Canada’s privacy commissioner wants to know why Loblaws is demanding some customers hand over a copy of their driver’s licence or hydro bill to get their $25 gift card.
The commissioner’s request follows a CBC News report on customer outrage over the extra step to claim their rebate.
In January, Loblaws started offering $25 gift cards after admitting its role in a price-fixing scandal in which the price of bread was artificially inflated for more than a decade.
In order to collect, customers had to fill in an online form providing details including their name and address.
While many people have already received their card in the mail without any additional steps, some have been told they need to either mail or send electronically a copy of their driver’s licence or a utility bill to Loblaws — or they won’t get anything.
Won’t be giving my private info all for a $25 card that #Loblaws OWES ME!! Wow, they commit fraud then want MY info??!! #[email protected]
#loblaws you really have nerve asking for ID for a $25 gift card after decades of ripping me and others off
The ID request has ignited a firestorm, with many customers complaining on social media and to CBC News that they feel the request is inappropriate — especially considering Loblaws offered the card to make amends for admitted wrongdoing.
Many also worry about security risks associated with sharing their personal information.
“That enables identity theft,” said Loblaws customer Chris Brown, of Ottawa. “It can be used and skimmed for all kinds of purposes, regardless of the person collecting the information.”
He filed a complaint last week with the privacy commissioner after he got the request to provide his ID.
“I already gave Loblaws my address, my name, certainly information that’s plenty enough to verify me,” said Brown.
Chris Brown, of Ottawa, filed a complaint with the privacy commissioner after receiving a request from Loblaws to provide a copy of his driver’s licence or a utility bill. (Submitted by Chris Brown)
The Office of the Privacy Commissioner said it couldn’t address specifics about Loblaws’ ID request at this time, but did provide a link to a page on its website concerning retailers collecting driver’s licence information.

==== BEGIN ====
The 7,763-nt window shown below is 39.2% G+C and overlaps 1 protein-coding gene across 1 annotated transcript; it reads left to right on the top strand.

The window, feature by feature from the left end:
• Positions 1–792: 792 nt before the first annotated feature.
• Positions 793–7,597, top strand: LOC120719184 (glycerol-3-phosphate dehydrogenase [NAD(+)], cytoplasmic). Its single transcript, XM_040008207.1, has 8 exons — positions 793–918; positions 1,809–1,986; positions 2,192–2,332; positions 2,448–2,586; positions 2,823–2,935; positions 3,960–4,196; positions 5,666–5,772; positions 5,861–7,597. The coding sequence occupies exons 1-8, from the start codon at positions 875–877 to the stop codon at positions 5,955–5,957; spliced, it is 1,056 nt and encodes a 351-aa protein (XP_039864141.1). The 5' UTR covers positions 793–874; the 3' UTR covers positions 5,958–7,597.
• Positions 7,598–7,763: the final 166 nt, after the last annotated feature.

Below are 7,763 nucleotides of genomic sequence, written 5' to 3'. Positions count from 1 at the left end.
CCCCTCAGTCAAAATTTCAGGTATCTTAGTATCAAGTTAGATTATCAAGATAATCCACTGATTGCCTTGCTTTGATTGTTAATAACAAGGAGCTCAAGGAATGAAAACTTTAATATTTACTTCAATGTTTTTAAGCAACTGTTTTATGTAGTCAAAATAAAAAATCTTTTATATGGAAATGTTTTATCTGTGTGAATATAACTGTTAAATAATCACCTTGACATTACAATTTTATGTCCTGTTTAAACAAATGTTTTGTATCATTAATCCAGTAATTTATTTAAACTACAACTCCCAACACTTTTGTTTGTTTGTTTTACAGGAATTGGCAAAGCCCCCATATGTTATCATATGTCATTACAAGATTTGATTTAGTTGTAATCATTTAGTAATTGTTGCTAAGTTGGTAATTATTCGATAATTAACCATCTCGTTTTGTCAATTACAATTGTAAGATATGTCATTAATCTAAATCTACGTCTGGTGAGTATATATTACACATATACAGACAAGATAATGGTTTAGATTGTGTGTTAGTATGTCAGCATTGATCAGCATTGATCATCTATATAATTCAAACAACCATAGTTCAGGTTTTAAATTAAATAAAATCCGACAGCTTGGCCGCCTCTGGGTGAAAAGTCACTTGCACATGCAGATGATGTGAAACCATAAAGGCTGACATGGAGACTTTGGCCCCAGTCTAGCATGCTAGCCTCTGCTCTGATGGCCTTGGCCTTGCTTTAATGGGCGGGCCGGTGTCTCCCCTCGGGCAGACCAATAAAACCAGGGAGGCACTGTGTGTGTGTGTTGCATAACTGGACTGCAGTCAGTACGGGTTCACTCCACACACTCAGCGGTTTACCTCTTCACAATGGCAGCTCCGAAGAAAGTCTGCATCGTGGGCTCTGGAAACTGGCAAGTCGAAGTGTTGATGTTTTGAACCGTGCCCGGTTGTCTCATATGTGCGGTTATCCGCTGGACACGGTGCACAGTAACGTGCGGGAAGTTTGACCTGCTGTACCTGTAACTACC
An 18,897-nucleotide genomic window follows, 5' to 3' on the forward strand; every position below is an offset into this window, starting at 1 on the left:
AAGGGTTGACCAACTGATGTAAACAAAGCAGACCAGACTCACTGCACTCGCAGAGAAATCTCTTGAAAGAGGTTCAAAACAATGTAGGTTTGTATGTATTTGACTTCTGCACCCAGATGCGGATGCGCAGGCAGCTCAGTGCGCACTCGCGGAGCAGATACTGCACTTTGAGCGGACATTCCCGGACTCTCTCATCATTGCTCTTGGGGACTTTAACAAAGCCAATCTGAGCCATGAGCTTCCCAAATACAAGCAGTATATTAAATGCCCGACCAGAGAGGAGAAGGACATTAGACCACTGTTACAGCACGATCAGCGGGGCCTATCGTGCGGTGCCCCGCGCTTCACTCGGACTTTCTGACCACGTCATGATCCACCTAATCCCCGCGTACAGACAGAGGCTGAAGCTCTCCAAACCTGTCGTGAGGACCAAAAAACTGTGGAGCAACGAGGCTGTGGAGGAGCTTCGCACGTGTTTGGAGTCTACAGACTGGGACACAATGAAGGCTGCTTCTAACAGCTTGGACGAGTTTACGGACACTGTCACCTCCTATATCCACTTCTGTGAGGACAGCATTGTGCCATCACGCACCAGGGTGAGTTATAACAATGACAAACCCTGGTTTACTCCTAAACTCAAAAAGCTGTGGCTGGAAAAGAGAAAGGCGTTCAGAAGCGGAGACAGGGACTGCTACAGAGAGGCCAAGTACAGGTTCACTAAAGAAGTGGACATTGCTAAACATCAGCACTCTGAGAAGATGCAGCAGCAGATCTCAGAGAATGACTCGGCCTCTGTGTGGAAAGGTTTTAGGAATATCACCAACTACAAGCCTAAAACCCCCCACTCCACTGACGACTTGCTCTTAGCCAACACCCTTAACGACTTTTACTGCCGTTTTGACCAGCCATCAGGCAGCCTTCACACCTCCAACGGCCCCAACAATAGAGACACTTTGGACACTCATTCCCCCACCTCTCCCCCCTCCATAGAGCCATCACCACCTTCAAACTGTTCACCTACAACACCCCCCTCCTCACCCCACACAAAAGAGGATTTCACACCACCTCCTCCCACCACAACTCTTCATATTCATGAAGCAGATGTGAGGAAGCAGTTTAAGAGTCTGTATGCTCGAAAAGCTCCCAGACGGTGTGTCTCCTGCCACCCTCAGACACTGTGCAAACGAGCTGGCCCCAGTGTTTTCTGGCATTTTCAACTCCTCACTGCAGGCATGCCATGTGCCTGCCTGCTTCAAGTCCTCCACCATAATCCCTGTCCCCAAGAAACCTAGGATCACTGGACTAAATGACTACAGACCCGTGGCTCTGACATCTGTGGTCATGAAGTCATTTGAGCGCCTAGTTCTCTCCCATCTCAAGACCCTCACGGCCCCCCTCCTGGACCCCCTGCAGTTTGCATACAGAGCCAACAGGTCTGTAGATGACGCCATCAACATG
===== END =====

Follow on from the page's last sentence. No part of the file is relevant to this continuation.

“The driver’s licence number is sensitive and valuable to those intent on committing identity crimes,” it states.
It also says that retailers “photocopying or scanning the licence generally goes too far,” because a licence contains “more information than is needed for most business purposes.”
Loblaws ‘welcomes’ questions
Loblaws told CBC News it “welcomes” the privacy commissioner’s interest, because it allows the company to show it’s taking the proper steps to protect customers’ privacy. The retailer also said doing identity checks protects its customers’ interests.
“We are distributing tens of millions of dollars in Loblaw Cards — a natural target for fraudsters,” spokesperson Kevin Groh said in an email.
“Checking ID confirms that we are dealing with a real person, and not someone using their name or taking money that could otherwise go to them now or in the future.”
That explanation isn’t good enough for Brown, who doesn’t understand why he has to send in ID and other people don’t. Loblaws says only a small percentage are being asked to confirm their identity first, and hasn’t explained its selection process.
“Why am I suspected of fraud?” said Brown. “It’s certainly offensive. Is it my address? Is it my name? And why should information on a private utility bill or a driver’s license be shared with third parties internationally?”
Where’s my data going?
JND is the gift card “program administrator” that’s sending the request to some customers to send in ID.
Robyn Fleming, of St. John’s, N.L., was displeased to get this email from Loblaws requesting she send identification before getting her $25 gift card. (Robyn Fleming)
Cybersecurity experts CBC News spoke with said sharing data among several companies and countries raises the risk of a security breach.
“The more cooks in the kitchen, the more things can go wrong,” said Ken Owen, a business technology management professor at Wilfrid Laurier University in Brantford, Ont. “That’s just a lot of open territory for bad things to happen.”
Spokesperson Groh said Loblaws takes the process very seriously, including using “expert third-party administrators” and destroying customers’ documents once their identities have been confirmed.
As for upset customers, he offered an apology of sorts.
“For the small percentage we’ve asked for ID, we regret that this step slows the process slightly.”